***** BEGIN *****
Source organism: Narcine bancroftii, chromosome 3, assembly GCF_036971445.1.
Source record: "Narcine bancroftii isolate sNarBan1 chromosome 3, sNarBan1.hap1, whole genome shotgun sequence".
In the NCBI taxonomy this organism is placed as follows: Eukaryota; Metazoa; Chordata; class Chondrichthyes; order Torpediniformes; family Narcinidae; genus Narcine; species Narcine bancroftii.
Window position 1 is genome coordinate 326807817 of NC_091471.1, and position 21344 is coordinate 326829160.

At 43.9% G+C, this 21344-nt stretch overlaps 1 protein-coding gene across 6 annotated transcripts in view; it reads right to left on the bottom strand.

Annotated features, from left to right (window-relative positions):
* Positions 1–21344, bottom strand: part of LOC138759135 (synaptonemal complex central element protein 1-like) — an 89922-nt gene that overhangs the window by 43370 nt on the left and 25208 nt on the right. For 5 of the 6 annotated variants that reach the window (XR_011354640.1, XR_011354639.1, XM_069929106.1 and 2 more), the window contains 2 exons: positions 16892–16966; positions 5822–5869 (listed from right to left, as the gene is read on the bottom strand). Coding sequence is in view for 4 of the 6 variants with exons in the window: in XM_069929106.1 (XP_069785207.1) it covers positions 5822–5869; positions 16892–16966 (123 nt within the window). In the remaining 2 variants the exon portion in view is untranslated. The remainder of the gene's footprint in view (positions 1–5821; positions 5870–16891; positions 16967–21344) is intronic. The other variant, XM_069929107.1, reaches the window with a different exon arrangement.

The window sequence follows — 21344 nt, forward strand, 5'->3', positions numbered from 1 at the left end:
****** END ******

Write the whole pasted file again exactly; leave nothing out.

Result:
Source organism: Narcine bancroftii, chromosome 3, assembly GCF_036971445.1.
Source record: "Narcine bancroftii isolate sNarBan1 chromosome 3, sNarBan1.hap1, whole genome shotgun sequence".
In the NCBI taxonomy this organism is placed as follows: Eukaryota; Metazoa; Chordata; class Chondrichthyes; order Torpediniformes; family Narcinidae; genus Narcine; species Narcine bancroftii.
Window position 1 is genome coordinate 326807817 of NC_091471.1, and position 21344 is coordinate 326829160.

At 43.9% G+C, this 21344-nt stretch overlaps 1 protein-coding gene across 6 annotated transcripts in view; it reads right to left on the bottom strand.

Annotated features, from left to right (window-relative positions):
* Positions 1–21344, bottom strand: part of LOC138759135 (synaptonemal complex central element protein 1-like) — an 89922-nt gene that overhangs the window by 43370 nt on the left and 25208 nt on the right. For 5 of the 6 annotated variants that reach the window (XR_011354640.1, XR_011354639.1, XM_069929106.1 and 2 more), the window contains 2 exons: positions 16892–16966; positions 5822–5869 (listed from right to left, as the gene is read on the bottom strand). Coding sequence is in view for 4 of the 6 variants with exons in the window: in XM_069929106.1 (XP_069785207.1) it covers positions 5822–5869; positions 16892–16966 (123 nt within the window). In the remaining 2 variants the exon portion in view is untranslated. The remainder of the gene's footprint in view (positions 1–5821; positions 5870–16891; positions 16967–21344) is intronic. The other variant, XM_069929107.1, reaches the window with a different exon arrangement.

The window sequence follows — 21344 nt, forward strand, 5'->3', positions numbered from 1 at the left end: